// Read columns, unset the PK (always the first field in my case)
  $stmt = $conn->prepare('SHOW COLUMNS FROM template');

  $columns = $stmt->fetchAll();
  $columns = array_map(function ($element) { return $element['Field']; }, $columns);


  // Insert record in the database. Add string COPY to the name field.
  $sql = "INSERT INTO `template` (".implode(",", $columns).")";
  if ($key = array_search('name', $columns))
      $columns[$key] = "CONCAT(name, ' COPY')";
  $sql .= " SELECT ".implode(",", $columns)." FROM `template` WHERE `id` = ".$id;

  $stmt = $conn->prepare($sql);
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I might be late in this, but I have a similar solution which has worked for me.

 INSERT INTO `orders` SELECT MAX(`order_id`)+1,`container_id`, `order_date`, `receive_date`, `timestamp` FROM `orders` WHERE `order_id` = 1

This way I don't need to create a temporary table and etc. As the row is copied in the same table the Max(PK)+1 function can be used easily.

I came looking for the solution of this question (had forgotten the syntax) and I ended up making my own query. Funny how things work out some times.


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If the Primary Key is Auto Increment, just specify each field except the primary key.

INSERT INTO table(field1,field2,field3) SELECT (field1,field2,field3) FROM table WHERE primarykey=1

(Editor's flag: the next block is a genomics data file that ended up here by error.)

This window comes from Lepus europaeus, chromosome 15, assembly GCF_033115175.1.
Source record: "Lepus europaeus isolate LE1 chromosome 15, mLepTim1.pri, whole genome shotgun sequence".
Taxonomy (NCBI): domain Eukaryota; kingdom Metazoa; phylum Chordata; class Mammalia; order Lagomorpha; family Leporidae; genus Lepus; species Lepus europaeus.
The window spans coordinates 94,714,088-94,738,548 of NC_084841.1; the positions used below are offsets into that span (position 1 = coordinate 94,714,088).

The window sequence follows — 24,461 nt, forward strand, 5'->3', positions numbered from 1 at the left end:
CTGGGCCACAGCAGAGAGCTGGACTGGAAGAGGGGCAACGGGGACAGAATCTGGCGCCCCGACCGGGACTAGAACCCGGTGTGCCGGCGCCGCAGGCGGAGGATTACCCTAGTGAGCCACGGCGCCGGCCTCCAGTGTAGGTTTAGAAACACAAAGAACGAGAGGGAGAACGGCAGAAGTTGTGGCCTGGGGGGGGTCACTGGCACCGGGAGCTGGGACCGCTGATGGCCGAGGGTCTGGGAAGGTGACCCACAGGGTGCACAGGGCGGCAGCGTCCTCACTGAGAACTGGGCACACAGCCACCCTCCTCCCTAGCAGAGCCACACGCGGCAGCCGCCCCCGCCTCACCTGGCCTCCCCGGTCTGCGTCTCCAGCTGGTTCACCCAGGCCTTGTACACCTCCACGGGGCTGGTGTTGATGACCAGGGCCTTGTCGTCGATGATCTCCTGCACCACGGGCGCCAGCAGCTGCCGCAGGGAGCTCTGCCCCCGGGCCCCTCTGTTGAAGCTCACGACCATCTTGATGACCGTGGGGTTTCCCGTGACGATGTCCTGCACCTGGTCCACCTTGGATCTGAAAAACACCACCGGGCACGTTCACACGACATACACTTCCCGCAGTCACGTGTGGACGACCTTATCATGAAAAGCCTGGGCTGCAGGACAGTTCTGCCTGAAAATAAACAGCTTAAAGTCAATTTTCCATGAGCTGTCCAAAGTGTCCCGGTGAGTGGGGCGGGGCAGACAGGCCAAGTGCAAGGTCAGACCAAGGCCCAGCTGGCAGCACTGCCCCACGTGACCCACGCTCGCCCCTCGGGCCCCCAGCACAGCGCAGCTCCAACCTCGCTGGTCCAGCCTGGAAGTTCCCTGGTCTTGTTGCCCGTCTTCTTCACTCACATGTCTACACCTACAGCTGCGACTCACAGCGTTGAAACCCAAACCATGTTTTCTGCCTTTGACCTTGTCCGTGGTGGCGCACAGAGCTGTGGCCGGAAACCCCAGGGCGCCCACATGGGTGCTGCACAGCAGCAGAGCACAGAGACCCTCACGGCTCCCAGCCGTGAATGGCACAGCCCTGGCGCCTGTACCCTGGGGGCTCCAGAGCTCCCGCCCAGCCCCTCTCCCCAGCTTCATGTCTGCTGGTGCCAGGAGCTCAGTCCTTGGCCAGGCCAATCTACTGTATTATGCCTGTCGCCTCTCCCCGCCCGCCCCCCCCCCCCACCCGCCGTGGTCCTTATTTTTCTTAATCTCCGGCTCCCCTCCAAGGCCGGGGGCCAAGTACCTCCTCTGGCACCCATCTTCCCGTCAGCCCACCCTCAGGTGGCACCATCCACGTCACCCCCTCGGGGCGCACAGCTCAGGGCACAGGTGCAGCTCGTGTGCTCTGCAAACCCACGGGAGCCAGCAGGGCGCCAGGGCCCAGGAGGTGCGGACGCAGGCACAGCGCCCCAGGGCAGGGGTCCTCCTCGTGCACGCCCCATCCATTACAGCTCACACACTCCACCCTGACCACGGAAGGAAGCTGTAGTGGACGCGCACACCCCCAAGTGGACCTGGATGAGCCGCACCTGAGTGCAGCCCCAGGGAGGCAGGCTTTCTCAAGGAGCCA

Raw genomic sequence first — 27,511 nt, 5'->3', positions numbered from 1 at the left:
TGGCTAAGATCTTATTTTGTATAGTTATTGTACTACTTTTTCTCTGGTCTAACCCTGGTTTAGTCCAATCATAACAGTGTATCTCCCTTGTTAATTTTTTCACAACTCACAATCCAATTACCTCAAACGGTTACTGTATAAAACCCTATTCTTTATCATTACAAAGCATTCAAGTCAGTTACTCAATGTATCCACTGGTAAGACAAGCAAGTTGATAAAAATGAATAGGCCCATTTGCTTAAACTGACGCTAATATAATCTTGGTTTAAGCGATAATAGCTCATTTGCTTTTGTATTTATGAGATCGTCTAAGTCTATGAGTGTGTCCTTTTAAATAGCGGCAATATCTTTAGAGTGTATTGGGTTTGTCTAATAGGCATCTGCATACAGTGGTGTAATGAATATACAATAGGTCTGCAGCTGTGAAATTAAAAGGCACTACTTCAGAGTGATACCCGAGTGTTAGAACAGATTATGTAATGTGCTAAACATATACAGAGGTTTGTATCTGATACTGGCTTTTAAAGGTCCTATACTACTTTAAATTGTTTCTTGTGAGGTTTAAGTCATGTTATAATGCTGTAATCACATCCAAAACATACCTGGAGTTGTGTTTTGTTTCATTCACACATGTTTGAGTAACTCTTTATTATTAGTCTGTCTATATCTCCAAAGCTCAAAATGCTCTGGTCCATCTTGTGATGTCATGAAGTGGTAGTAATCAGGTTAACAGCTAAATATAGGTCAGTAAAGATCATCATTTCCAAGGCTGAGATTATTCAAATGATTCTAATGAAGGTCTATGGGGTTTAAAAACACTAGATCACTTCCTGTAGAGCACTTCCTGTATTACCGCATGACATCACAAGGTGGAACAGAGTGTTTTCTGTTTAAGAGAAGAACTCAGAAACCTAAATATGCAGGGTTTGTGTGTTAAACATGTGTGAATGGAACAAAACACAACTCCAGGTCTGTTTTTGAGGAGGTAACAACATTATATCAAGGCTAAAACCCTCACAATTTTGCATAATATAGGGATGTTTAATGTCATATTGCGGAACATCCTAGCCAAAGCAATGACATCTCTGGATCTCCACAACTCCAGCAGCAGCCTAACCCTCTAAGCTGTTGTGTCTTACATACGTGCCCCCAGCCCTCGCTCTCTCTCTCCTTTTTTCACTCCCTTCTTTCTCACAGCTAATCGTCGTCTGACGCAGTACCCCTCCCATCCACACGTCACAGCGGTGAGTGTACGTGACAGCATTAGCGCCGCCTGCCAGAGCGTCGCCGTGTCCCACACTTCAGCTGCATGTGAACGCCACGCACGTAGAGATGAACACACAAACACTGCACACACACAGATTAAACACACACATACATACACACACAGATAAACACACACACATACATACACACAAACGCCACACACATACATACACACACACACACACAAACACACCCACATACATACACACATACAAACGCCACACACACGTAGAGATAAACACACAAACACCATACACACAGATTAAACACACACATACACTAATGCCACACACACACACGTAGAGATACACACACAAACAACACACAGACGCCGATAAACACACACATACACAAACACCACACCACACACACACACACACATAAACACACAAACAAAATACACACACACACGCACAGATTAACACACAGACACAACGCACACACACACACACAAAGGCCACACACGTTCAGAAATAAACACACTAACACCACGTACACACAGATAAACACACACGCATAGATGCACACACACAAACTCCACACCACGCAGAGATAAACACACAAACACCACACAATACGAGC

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I updated @LeonardChallis's solution as it didn't work for me as none of the others. I removed the WHERE clauses and SET primaryKey = 0 in the temp table so MySQL auto-increments itself the primaryKey

UPDATE tmptable SET primaryKey = 0;
INSERT INTO myTable SELECT * FROM tmptable;

This is of course to duplicate all the rows in the table.

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This can be achieved with some creativity:

SET @sql = CONCAT('INSERT INTO <table> SELECT null, 
    FROM information_schema.columns 
    WHERE table_schema = '<database>' 
    AND table_name = '<table>' 
    AND column_name NOT IN ('id')), ' 
from <table> WHERE id = <id>');  

PREPARE stmt1 FROM @sql;
EXECUTE stmt1;

This will result in the new row getting an auto incremented id instead of the id from the selected row.

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if your table's primary key field is an auto increment field,then you can use query with columns. for example, your table named "test_tbl" has 3 field as "id,name,age".id is a primary key field and auto increment. then you can use the following query for duplicate row.

insert into test_tbl (name,age)select name,age from test_tbl.

in this Query result is every row has duplicate entry.

if your table's primary key field is not an autoincrement field,then you can use the following method.

insert into test_tbl (id,name,age)select 20,name,age from test_tbl where id=19. Result of this query is a duplicate row of id=19 is inserted as id=20.20 is new primary key value.